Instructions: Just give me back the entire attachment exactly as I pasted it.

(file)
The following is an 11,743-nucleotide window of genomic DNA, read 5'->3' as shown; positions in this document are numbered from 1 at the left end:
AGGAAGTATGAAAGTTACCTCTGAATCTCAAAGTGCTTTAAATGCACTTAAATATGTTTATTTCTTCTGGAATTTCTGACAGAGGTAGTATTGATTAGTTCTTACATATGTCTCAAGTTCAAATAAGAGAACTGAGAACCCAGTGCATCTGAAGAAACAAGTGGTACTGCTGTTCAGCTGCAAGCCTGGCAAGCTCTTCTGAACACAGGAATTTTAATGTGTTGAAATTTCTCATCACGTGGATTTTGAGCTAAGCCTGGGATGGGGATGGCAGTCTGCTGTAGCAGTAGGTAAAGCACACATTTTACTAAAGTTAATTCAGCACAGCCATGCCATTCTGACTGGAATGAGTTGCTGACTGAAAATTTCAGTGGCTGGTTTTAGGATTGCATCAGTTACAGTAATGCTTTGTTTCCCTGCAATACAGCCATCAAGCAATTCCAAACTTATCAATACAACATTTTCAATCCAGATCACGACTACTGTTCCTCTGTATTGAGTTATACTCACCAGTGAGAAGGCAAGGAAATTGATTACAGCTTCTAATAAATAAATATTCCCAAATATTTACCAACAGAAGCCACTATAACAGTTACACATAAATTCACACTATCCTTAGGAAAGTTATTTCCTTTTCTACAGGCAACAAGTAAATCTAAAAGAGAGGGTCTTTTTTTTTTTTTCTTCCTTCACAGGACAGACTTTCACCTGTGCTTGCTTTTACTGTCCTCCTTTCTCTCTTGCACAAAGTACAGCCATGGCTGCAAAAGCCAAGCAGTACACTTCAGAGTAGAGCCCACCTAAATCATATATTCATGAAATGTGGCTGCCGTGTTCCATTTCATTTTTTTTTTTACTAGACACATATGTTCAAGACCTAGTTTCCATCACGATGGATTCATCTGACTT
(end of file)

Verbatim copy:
The following is an 11,743-nucleotide window of genomic DNA, read 5'->3' as shown; positions in this document are numbered from 1 at the left end:
AGGAAGTATGAAAGTTACCTCTGAATCTCAAAGTGCTTTAAATGCACTTAAATATGTTTATTTCTTCTGGAATTTCTGACAGAGGTAGTATTGATTAGTTCTTACATATGTCTCAAGTTCAAATAAGAGAACTGAGAACCCAGTGCATCTGAAGAAACAAGTGGTACTGCTGTTCAGCTGCAAGCCTGGCAAGCTCTTCTGAACACAGGAATTTTAATGTGTTGAAATTTCTCATCACGTGGATTTTGAGCTAAGCCTGGGATGGGGATGGCAGTCTGCTGTAGCAGTAGGTAAAGCACACATTTTACTAAAGTTAATTCAGCACAGCCATGCCATTCTGACTGGAATGAGTTGCTGACTGAAAATTTCAGTGGCTGGTTTTAGGATTGCATCAGTTACAGTAATGCTTTGTTTCCCTGCAATACAGCCATCAAGCAATTCCAAACTTATCAATACAACATTTTCAATCCAGATCACGACTACTGTTCCTCTGTATTGAGTTATACTCACCAGTGAGAAGGCAAGGAAATTGATTACAGCTTCTAATAAATAAATATTCCCAAATATTTACCAACAGAAGCCACTATAACAGTTACACATAAATTCACACTATCCTTAGGAAAGTTATTTCCTTTTCTACAGGCAACAAGTAAATCTAAAAGAGAGGGTCTTTTTTTTTTTTTCTTCCTTCACAGGACAGACTTTCACCTGTGCTTGCTTTTACTGTCCTCCTTTCTCTCTTGCACAAAGTACAGCCATGGCTGCAAAAGCCAAGCAGTACACTTCAGAGTAGAGCCCACCTAAATCATATATTCATGAAATGTGGCTGCCGTGTTCCATTTCATTTTTTTTTTTACTAGACACATATGTTCAAGACCTAGTTTCCATCACGATGGATTCATCTGACTT